The Morning After

The Morning After: Did Microsoft just neg Activision Blizzard? | Engadget

In a recent filing, Microsoft told the New Zealand Trade Commission that Activision Blizzard does not produce “must have” games. Kind of weird to say when the company plans to spend $68.7 billion to buy the gaming giant behind Call of Duty, Overwatch, Diablo, World of Warcraft and much more

In the document, Microsoft said: “There is nothing unique about the video games developed and published by Activision Blizzard that is a ‘must have’ for rival PC and console video game distributors to raise a foreclosure concern.”

Trying to downplay Call of Duty is just one of the ways Microsoft has tried to placate regulators. In February, the company promised that it would continue to make the franchise available on PlayStation consoles beyond existing agreements between Sony and Activision.

—Matt Smith

The most important stories you might have missed

He left his team on the streets of some cities.

An electric bike and scooter sharing startup co-founded by Olympian Usain Bolt appears to have halted operations. Bolt Mobility offered bikes in five cities, including Portland, Burlington, Vermont, and Richmond in California, among others. “We learned a couple of weeks ago (from them) that Bolt is ceasing operations,” said a transportation planner in Chittenden County, Vermont. TechCrunch. “They disappeared, leaving equipment behind and unanswered emails and calls.”

Keep reading.

You’ll also see them on individual app pages.

Apple has boasted that it will never invade your privacy to run ads, but it does run an ad business on its App Store and elsewhere. The company is now expanding that business by adding new ad space on the Today homepage tab and on individual app pages. The company says these new ad slots will adhere to Apple’s policies on privacy and transparency by not serving personalized ads to users under the age of 18, never using sensitive data, and avoiding hyper-targeting.

Keep reading.

Whether you have Series X, Series S, One X or One S, there is something here for you.

gadget

Microsoft’s console strategy is unique. Someone with a nine-year-old Xbox One has access to a nearly identical library of games as a new Xbox Series X owner. That makes it difficult to maintain significantly different rosters for their various consoles, at least for now. . But while next-gen exclusives may be few and far between, there are plenty of gamers out there who just haven’t experienced much of what Microsoft has had to offer since the mid-10s.

It’s in that frame of mind that we tackle this list, now updated: What games would we recommend to someone buying an Xbox today? Expect more updated guides to the best games throughout the week.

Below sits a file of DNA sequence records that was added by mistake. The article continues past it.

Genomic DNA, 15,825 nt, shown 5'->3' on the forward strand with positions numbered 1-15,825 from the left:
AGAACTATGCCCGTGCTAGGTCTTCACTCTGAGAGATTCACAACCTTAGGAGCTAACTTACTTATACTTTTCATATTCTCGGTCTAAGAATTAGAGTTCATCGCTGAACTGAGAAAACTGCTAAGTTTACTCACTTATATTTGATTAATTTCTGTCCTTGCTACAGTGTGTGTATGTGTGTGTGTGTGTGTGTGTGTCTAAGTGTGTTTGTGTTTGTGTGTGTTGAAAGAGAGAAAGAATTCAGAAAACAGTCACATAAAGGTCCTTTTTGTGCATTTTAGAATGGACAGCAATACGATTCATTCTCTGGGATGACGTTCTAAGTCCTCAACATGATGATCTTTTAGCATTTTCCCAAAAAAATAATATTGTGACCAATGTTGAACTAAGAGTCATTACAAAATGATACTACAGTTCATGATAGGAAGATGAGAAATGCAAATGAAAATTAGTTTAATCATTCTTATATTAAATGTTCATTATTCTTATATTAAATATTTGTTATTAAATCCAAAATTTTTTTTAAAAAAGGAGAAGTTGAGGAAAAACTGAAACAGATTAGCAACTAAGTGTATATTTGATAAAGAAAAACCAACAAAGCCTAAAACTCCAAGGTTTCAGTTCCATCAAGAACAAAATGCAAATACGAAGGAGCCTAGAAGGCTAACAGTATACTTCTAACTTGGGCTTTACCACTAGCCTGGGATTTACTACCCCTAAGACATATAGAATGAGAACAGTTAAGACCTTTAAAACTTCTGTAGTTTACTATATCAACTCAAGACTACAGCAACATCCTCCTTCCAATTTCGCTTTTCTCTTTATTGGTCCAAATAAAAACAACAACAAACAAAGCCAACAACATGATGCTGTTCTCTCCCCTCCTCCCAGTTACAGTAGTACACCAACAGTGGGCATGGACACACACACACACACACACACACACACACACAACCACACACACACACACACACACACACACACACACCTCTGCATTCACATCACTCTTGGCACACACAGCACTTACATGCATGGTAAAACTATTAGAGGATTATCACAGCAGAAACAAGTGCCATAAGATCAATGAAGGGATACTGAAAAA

Keep reading.

The proposed class action lawsuit accuses Musk of breaching his fiduciary duty to Twitter shareholders.

TMA

Reuters

Twitter isn’t the only one trying to force Elon Musk to buy the company for $44 billion. An investor has filed a class action proposal to try to prevent Musk from pulling out of the deal. Luigi Crispo’s lawsuit accuses Musk of breach of contract and breach of fiduciary duty to Twitter shareholders. Musk claimed last month that the company made “false and misleading representations” and that he misrepresented the number of fake bots and accounts on his platform. Crispo agreed with Twitter’s claims that Musk is using false claims about bots and spam to get out of the deal without valid legal standing.

Keep reading.

premium features.

It’s 2022 and Spotify is adding the most basic features to its iOS and Android apps: dedicated play and shuffle buttons on playlists and album pages. Until now, tapping the button on most playlists would start shuffle. However, this standard playback ‘feature’ will only be available to Spotify Premium subscribers.

Keep reading.

A trademark application for “TikTok Music” has already been filed.

TikTok’s parent company, ByteDance, has filed a trademark application with the US Patent and Trademark Office for “TikTok Music.” The service would allow users to “buy, play, share, download music, songs, albums, lyrics… live stream audio and video… edit and upload photos as cover art for playlists… [and] comment on music, songs and albums”.

Keep reading.

All products recommended by Engadget are selected by our editorial team, independent of our parent company. Some of our stories include affiliate links. If you buy something through one of these links, we may earn an affiliate commission.

Leave a Comment

Your email address will not be published.